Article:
UN rights office cites continued lack of justice for victims of Kyrgyz violence
|Publisher||UN News Service|
|Publication Date||10 June 2011|
|Cite as||UN News Service, UN rights office cites continued lack of justice for victims of Kyrgyz violence, 10 June 2011, available at: http://www.refworld.org/docid/4df72a94c.html [accessed 4 October 2015]|
|Disclaimer||This is not a UNHCR publication. UNHCR is not responsible for, nor does it necessarily endorse, its content. Any views expressed are solely those of the author or publisher and do not necessarily reflect those of UNHCR, the United Nations or its Member States.|
10 June 2011 A year after ethnic violence in Kyrgyzstan killed hundreds and displaced thousands, justice has not prevailed, and there is a lack of confidence in the rule of law, a United Nations human rights official said today.
"Despite Government efforts, deficiencies in the administration of justice continue to pose a major impediment to the attainment of justice for victims and the establishment of confidence in the rule of law throughout Kyrgyzstan, particularly in the south, where the violence had taken place last year," said Rupert Colville, spokesperson for the UN Office of the High Commissioner for Human Rights (OHCHR).
"Law enforcement investigations into the June events had routinely been accompanied by allegations of extortion, ill-treatment and torture of detainees," he told a news briefing in Geneva.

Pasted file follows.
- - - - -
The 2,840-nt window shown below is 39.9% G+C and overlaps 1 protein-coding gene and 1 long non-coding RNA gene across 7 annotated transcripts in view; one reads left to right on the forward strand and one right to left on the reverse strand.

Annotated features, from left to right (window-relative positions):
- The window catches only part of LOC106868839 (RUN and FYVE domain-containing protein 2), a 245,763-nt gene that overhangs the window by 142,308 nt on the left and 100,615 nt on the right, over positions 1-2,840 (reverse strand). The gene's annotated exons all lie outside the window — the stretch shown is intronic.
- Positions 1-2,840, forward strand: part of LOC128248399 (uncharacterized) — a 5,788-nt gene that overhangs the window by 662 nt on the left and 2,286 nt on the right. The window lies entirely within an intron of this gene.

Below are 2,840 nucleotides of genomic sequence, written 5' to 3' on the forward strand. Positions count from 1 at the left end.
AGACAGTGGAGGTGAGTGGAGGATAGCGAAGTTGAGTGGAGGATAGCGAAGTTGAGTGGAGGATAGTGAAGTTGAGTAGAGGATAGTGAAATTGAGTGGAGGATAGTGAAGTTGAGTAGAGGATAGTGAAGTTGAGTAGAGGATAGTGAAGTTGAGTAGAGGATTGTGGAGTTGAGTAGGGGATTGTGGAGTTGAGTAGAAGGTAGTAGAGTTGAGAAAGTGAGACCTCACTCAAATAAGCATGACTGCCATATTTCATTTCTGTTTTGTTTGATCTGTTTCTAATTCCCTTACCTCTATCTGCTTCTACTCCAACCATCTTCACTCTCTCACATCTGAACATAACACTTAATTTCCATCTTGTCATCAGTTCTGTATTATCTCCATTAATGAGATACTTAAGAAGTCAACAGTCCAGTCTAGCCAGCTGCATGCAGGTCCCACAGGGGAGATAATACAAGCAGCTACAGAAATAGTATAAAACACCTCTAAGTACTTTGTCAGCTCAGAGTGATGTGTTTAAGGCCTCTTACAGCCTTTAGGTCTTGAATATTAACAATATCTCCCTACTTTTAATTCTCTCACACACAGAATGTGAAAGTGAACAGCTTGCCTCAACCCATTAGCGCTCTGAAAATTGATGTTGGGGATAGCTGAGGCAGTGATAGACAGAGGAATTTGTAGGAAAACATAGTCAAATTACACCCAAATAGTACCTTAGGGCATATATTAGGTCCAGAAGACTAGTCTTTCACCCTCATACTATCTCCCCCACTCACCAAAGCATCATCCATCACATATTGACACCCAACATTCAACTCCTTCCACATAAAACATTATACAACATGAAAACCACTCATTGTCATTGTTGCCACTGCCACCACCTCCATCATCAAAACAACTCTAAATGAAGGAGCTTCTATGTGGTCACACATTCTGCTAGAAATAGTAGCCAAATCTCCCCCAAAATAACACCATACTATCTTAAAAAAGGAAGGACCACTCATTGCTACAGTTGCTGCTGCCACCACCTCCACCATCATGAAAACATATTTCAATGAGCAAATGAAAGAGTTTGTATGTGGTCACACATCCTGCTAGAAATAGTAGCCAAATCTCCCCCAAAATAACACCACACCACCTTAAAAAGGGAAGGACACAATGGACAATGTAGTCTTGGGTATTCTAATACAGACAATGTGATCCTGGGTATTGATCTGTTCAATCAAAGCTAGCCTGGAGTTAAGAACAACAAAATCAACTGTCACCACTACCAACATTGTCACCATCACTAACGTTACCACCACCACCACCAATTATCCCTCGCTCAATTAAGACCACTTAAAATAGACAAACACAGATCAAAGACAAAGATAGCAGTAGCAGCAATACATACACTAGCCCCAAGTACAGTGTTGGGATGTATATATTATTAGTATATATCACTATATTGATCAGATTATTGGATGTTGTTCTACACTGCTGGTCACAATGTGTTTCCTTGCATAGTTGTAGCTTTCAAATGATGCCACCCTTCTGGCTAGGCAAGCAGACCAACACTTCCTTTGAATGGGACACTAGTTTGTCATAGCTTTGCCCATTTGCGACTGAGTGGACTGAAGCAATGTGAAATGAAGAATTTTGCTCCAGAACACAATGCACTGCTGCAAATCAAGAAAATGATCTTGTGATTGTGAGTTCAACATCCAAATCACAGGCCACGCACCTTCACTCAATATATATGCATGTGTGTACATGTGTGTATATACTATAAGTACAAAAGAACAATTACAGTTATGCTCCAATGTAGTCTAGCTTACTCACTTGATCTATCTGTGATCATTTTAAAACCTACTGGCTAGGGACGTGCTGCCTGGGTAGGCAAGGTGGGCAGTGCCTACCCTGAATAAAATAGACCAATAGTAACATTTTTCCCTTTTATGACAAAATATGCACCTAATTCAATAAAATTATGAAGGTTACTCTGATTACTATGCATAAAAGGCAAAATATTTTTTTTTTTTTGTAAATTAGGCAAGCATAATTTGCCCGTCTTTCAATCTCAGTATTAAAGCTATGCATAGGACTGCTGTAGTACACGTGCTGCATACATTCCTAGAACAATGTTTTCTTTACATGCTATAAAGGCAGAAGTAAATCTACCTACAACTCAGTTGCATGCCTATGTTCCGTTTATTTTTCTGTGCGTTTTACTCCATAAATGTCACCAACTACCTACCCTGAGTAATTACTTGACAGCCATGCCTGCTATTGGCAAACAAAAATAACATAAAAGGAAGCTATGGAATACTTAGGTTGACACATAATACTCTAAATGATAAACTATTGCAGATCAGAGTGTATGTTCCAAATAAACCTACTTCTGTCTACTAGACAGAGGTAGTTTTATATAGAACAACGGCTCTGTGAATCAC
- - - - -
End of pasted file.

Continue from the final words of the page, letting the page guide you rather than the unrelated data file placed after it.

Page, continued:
According to UN counts, the violence that began in June 2010 killed more than 400 persons, injured another, 2,000, and displaced at least 375,000.
"Trials monitored by OHCHR staff in Kyrgyzstan from city courts to the Supreme Court continue to reveal concerns about due process, the independence of the judiciary, security for defendants, their lawyers and court officials," Mr. Colville said. "Reports of continuing discriminatory practices towards Kyrgyzstan's various national and ethnic minorities are deeply troublesome."
Sybella Wilkes, a spokesperson for the UN High Commissioner for Refugees (UNHCR), said that the agency is assisting some 280,000 affected people in Osh and Jalalabad, which were among the main areas rocked by the violence.
People are slowly picking up their lives, but further improvements in security and the economy are needed for life to return to normal, Ms. Wilkes said.
"UNHCR heard repeatedly from different individuals that even today there is distrust of the local authorities," she said. "There is still a certain degree of suspicion between communities, and the most affected groups were not yet fully ready for reconciliation." Out of the $11.4 million UNHCR needs to run projects in Kyrgyzstan this year, it has received just over half and is facing a shortfall of $5.4 million, she said.